3 Things to Know About Dental Crowns

Dental decay is something that millions of Americans deal with each year. In fact, among Americans between the ages of 20 and 64, a startling 27 percent have untreated tooth decay. With cavities and dental decay, sometimes a filling is not enough to address the problem. If this is the case, or if you have a cracked or damaged tooth, a dental crown may be needed instead of a filling or other dental procedures. Crowns are also used to hold bridges in place, cover dental implants, and for cosmetic reasons.

Here are three things that you should know about dental crowns.

Types of Crowns

The first thing that you should be aware of is that there are different types of crowns and the one that will work best for you will depend on your particular situation. Various materials can be used for crowns including metal alloys, resin, ceramic, porcelain, porcelain-fused-to-metal, and stainless steel. Stainless steel is often used for baby teeth or as a temporary crown. Metal crowns are durable and typically used for molars. Ceramic and porcelain are often used when the crowns need to look like the surrounding teeth.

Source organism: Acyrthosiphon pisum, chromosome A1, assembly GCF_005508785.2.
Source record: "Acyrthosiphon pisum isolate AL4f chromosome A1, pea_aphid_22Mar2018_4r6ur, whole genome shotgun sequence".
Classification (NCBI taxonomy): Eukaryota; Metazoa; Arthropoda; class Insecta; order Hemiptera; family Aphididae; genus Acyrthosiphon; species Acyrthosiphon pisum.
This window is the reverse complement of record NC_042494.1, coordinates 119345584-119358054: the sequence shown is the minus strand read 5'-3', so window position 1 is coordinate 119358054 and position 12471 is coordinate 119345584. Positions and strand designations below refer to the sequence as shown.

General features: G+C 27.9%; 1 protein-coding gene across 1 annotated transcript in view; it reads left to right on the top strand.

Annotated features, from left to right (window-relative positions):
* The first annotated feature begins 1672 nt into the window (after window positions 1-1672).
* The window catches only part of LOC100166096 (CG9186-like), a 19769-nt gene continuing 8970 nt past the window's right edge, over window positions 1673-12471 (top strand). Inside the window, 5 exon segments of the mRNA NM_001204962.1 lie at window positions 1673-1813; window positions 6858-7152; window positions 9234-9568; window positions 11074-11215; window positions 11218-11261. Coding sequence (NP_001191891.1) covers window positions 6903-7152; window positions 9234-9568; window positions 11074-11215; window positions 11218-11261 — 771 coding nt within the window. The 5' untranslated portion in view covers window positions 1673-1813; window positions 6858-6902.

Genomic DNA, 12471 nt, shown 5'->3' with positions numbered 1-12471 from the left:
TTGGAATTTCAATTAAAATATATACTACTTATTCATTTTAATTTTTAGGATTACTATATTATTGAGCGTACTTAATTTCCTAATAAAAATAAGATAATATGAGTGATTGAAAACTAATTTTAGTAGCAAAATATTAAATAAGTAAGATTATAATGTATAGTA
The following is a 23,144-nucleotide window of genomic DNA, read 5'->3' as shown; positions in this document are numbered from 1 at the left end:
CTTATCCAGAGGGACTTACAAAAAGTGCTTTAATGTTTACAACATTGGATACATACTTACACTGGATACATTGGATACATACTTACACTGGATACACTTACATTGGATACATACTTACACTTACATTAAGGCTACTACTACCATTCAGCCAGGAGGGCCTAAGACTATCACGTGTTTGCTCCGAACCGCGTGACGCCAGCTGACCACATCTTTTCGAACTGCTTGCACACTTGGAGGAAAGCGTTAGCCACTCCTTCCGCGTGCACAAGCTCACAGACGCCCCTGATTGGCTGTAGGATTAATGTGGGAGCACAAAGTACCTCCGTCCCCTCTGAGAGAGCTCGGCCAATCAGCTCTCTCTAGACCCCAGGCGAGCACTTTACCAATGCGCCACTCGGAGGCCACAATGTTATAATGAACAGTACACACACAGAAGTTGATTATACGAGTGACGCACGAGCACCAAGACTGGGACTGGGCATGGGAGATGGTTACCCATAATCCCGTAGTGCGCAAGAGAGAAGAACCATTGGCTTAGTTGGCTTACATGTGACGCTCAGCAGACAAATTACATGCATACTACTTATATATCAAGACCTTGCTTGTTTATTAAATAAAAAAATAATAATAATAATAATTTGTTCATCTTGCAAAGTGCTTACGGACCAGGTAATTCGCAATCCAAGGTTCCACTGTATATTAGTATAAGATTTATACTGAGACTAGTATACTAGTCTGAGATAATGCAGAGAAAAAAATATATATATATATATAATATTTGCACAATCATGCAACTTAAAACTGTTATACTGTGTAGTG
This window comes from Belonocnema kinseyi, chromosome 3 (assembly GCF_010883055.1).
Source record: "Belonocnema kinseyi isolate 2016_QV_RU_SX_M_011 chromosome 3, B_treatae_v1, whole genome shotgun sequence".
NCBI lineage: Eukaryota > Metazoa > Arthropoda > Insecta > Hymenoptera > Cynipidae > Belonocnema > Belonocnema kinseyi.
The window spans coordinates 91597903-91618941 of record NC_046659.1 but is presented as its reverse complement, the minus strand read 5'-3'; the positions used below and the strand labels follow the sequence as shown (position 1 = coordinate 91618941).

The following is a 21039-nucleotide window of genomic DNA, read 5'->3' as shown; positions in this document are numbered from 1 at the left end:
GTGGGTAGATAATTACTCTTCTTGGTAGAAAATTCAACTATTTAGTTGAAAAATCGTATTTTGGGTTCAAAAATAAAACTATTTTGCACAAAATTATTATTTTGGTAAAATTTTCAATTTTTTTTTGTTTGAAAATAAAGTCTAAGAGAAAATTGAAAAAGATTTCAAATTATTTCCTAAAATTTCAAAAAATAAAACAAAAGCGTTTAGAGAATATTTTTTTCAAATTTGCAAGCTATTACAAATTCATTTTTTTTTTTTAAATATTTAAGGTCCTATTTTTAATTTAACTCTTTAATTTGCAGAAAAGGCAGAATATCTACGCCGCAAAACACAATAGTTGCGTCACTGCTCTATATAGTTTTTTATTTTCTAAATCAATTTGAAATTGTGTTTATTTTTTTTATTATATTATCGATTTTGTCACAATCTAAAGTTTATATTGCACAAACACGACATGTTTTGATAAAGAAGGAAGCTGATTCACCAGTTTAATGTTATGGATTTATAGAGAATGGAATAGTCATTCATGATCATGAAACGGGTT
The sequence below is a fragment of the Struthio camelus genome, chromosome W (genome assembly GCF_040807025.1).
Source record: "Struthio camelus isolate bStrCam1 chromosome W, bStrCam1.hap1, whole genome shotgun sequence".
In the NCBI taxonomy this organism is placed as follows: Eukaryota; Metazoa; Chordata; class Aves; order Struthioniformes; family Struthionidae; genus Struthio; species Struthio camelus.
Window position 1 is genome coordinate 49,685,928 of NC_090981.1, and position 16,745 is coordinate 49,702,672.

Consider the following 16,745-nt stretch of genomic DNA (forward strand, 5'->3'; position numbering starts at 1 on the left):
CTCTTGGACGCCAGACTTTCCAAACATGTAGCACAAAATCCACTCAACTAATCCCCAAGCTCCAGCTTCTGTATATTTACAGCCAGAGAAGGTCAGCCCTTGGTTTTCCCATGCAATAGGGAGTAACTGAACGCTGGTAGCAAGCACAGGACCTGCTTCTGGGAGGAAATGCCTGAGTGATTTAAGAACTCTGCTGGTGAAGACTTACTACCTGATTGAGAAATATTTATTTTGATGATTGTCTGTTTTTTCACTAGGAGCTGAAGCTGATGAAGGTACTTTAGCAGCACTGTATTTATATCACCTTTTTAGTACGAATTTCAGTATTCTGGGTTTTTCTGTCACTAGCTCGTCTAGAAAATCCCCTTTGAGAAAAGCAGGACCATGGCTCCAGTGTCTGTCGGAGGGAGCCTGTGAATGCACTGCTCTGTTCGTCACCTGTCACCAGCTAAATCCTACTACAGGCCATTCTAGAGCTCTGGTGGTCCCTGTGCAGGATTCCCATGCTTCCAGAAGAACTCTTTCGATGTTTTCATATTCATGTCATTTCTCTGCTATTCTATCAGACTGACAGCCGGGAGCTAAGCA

The Cost

Another thing to consider when it comes to crowns is how much they will cost. Costs can vary depending on where the crown is being put into place, the amount of damage to the tooth, and also the material used for the crown. Porcelain-fused-to-metal crowns typically cost between $500 and $1,500 per tooth. Metal crowns range between $600 and $2,500 per tooth while all-porcelain crowns $800 to $3,000. Typically dental insurance policies will cover around half of the cost if the crown is needed for medical reasons. If you are getting one for cosmetic reasons, you will likely be responsible for the full cost.


If you are looking into dental crown services, it's also important to look into how long they are expected to last. On average dental crowns typically last somewhere between 5 and 15 years before replacement is needed. Good oral hygiene habits in addition to avoiding foods and habits that can cause wear and tear will help to extend your crown's lifespan. You will want to avoid grinding your teeth, chewing on ice, and other tooth-damaging habits. 

If you are thinking about getting a dental crown, there are a few things to keep in mind. First, there are a variety of reasons why a crown may work for your needs and various types of crowns to choose from. Costs will vary, but typically you will pay a few hundred to upwards of a few thousand dollars depending on the type of crown and where it is being put into place. Longevity is also key. Crowns typically last between five and 15 years before replacement is needed.